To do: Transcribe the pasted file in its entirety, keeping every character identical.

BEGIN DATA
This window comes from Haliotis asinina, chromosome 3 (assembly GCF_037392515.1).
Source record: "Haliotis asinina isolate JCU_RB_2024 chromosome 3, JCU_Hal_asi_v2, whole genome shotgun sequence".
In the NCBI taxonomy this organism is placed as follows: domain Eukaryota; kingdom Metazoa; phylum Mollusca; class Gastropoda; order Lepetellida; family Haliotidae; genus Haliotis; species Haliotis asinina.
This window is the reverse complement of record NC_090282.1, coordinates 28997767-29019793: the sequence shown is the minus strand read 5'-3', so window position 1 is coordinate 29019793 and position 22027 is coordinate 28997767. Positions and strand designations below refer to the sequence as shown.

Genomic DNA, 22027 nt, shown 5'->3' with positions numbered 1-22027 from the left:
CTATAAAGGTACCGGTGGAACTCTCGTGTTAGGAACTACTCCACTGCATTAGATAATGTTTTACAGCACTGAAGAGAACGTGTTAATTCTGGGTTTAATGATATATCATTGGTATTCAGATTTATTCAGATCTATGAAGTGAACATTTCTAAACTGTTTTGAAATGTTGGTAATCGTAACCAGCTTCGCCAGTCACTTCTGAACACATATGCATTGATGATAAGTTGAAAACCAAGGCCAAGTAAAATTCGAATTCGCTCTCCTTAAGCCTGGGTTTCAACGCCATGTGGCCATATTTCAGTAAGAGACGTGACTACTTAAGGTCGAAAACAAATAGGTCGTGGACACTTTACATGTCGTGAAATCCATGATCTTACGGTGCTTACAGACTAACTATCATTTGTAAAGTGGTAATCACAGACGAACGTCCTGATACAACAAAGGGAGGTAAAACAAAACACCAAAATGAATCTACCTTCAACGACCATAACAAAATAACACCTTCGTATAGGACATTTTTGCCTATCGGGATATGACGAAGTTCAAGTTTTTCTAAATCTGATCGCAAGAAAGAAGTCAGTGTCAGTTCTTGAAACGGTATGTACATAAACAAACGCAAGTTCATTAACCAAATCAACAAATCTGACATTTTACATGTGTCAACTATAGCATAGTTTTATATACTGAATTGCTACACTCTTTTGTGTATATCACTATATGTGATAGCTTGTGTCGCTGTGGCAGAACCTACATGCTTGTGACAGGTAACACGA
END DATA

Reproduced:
This window comes from Haliotis asinina, chromosome 3 (assembly GCF_037392515.1).
Source record: "Haliotis asinina isolate JCU_RB_2024 chromosome 3, JCU_Hal_asi_v2, whole genome shotgun sequence".
In the NCBI taxonomy this organism is placed as follows: domain Eukaryota; kingdom Metazoa; phylum Mollusca; class Gastropoda; order Lepetellida; family Haliotidae; genus Haliotis; species Haliotis asinina.
This window is the reverse complement of record NC_090282.1, coordinates 28997767-29019793: the sequence shown is the minus strand read 5'-3', so window position 1 is coordinate 29019793 and position 22027 is coordinate 28997767. Positions and strand designations below refer to the sequence as shown.

Genomic DNA, 22027 nt, shown 5'->3' with positions numbered 1-22027 from the left:
CTATAAAGGTACCGGTGGAACTCTCGTGTTAGGAACTACTCCACTGCATTAGATAATGTTTTACAGCACTGAAGAGAACGTGTTAATTCTGGGTTTAATGATATATCATTGGTATTCAGATTTATTCAGATCTATGAAGTGAACATTTCTAAACTGTTTTGAAATGTTGGTAATCGTAACCAGCTTCGCCAGTCACTTCTGAACACATATGCATTGATGATAAGTTGAAAACCAAGGCCAAGTAAAATTCGAATTCGCTCTCCTTAAGCCTGGGTTTCAACGCCATGTGGCCATATTTCAGTAAGAGACGTGACTACTTAAGGTCGAAAACAAATAGGTCGTGGACACTTTACATGTCGTGAAATCCATGATCTTACGGTGCTTACAGACTAACTATCATTTGTAAAGTGGTAATCACAGACGAACGTCCTGATACAACAAAGGGAGGTAAAACAAAACACCAAAATGAATCTACCTTCAACGACCATAACAAAATAACACCTTCGTATAGGACATTTTTGCCTATCGGGATATGACGAAGTTCAAGTTTTTCTAAATCTGATCGCAAGAAAGAAGTCAGTGTCAGTTCTTGAAACGGTATGTACATAAACAAACGCAAGTTCATTAACCAAATCAACAAATCTGACATTTTACATGTGTCAACTATAGCATAGTTTTATATACTGAATTGCTACACTCTTTTGTGTATATCACTATATGTGATAGCTTGTGTCGCTGTGGCAGAACCTACATGCTTGTGACAGGTAACACGA